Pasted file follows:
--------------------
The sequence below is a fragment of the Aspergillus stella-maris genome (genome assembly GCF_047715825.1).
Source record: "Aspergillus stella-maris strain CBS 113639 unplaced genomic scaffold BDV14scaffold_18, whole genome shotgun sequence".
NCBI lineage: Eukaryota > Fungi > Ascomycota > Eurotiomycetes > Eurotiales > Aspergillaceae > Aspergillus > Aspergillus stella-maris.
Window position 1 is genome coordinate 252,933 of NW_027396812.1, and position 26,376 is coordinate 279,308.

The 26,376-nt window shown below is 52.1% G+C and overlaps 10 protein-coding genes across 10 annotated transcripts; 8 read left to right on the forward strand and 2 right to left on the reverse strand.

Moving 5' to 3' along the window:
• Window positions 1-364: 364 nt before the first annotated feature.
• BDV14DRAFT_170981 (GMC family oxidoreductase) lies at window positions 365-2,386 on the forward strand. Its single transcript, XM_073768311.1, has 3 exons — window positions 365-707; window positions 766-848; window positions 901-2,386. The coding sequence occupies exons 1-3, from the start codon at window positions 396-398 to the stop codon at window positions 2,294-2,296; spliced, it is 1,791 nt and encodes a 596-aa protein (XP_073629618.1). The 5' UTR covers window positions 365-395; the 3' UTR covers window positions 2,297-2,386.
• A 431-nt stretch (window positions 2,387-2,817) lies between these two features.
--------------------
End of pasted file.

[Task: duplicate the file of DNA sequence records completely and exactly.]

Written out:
The sequence below is a fragment of the Aspergillus stella-maris genome (genome assembly GCF_047715825.1).
Source record: "Aspergillus stella-maris strain CBS 113639 unplaced genomic scaffold BDV14scaffold_18, whole genome shotgun sequence".
NCBI lineage: Eukaryota > Fungi > Ascomycota > Eurotiomycetes > Eurotiales > Aspergillaceae > Aspergillus > Aspergillus stella-maris.
Window position 1 is genome coordinate 252,933 of NW_027396812.1, and position 26,376 is coordinate 279,308.

The 26,376-nt window shown below is 52.1% G+C and overlaps 10 protein-coding genes across 10 annotated transcripts; 8 read left to right on the forward strand and 2 right to left on the reverse strand.

Moving 5' to 3' along the window:
• Window positions 1-364: 364 nt before the first annotated feature.
• BDV14DRAFT_170981 (GMC family oxidoreductase) lies at window positions 365-2,386 on the forward strand. Its single transcript, XM_073768311.1, has 3 exons — window positions 365-707; window positions 766-848; window positions 901-2,386. The coding sequence occupies exons 1-3, from the start codon at window positions 396-398 to the stop codon at window positions 2,294-2,296; spliced, it is 1,791 nt and encodes a 596-aa protein (XP_073629618.1). The 5' UTR covers window positions 365-395; the 3' UTR covers window positions 2,297-2,386.
• A 431-nt stretch (window positions 2,387-2,817) lies between these two features.